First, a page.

Apparently The New Yorker now runs web-only articles (who knew?) and one of them is this great James Surowiecki piece about the Laffer acolytes of the world. Since I've sort of blogged this general subject to death already, though, it's worth echoing a point that Hacker and Pierson make in Off Center, namely that this bogus idea about tax cuts and revenue is just one of several arrows in a quiver that's designed to obscure the existence of real tradeoffs when the subject of tax policy gets debated.
At the end of the day, it's just very hard to get people agitated about even the most regressive tax cut imaginable simply because the number of people motivated by pure resentment against the hyper-rich turns out to be pretty small. On top of that, these cuts are usually structured so as to at least throw a bone to the common man. I get $50 while some much richer person gets $50,000 and though I might wish I'd gotten more, at least I'm walking away with $50. But if the proposal on the table were structured explicitly as a choice between that and a different plan wherein the $50,050 goes to guarantee health insurance and a day care subsidy for me and for the rich guy, then suddenly the programs look like a much better deal.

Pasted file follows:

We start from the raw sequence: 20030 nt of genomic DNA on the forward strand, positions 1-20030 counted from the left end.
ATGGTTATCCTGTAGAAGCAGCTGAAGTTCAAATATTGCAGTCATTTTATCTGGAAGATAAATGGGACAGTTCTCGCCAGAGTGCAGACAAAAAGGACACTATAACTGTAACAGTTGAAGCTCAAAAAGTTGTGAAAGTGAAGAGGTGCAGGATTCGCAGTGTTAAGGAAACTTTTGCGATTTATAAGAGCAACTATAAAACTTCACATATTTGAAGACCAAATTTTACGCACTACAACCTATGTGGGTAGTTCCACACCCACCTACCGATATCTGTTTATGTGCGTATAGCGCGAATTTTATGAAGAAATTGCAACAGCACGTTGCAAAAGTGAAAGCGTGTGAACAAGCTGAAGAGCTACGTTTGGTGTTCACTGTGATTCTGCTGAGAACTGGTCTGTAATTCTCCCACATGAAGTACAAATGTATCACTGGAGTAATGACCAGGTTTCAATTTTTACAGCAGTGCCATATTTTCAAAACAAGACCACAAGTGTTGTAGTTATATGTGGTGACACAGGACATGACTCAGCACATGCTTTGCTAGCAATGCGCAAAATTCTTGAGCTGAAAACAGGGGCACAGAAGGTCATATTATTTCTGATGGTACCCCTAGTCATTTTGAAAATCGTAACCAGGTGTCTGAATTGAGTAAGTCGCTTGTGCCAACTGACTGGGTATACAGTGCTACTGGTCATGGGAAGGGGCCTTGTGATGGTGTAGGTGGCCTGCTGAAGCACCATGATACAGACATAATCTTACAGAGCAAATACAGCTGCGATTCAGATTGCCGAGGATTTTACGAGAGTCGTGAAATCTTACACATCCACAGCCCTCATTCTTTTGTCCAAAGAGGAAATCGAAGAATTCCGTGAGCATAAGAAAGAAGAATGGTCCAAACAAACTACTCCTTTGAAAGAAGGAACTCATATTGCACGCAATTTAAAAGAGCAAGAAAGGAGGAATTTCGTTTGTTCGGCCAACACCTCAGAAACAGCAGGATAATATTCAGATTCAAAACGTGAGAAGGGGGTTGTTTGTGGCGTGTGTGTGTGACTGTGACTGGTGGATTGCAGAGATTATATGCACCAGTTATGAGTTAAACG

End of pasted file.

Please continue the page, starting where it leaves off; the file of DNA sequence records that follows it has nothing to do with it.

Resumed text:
Thus even when spending cuts are put on the table legislatively, it's always done as a separate piece of legislation from the tax cuts. Meanwhile moderate (i.e., vulnerable) Republicans who wouldn't necessarily embrace Lafferite dogma explicitly have a tendency to vote for tax cuts but then against the spending restraint measures required by the logic of tax cutting. Obviously, trying to avoid explicit discussion of tradeoffs is a trick of the trade beloved by politicians of all stripes all around the world, but the Laffer concept is an uncommonly effective tactic since the US press adamantly refuses to treat it as a "gaffe" when a Republican politician goes and puts patently untrue claims at the center of his economic policy.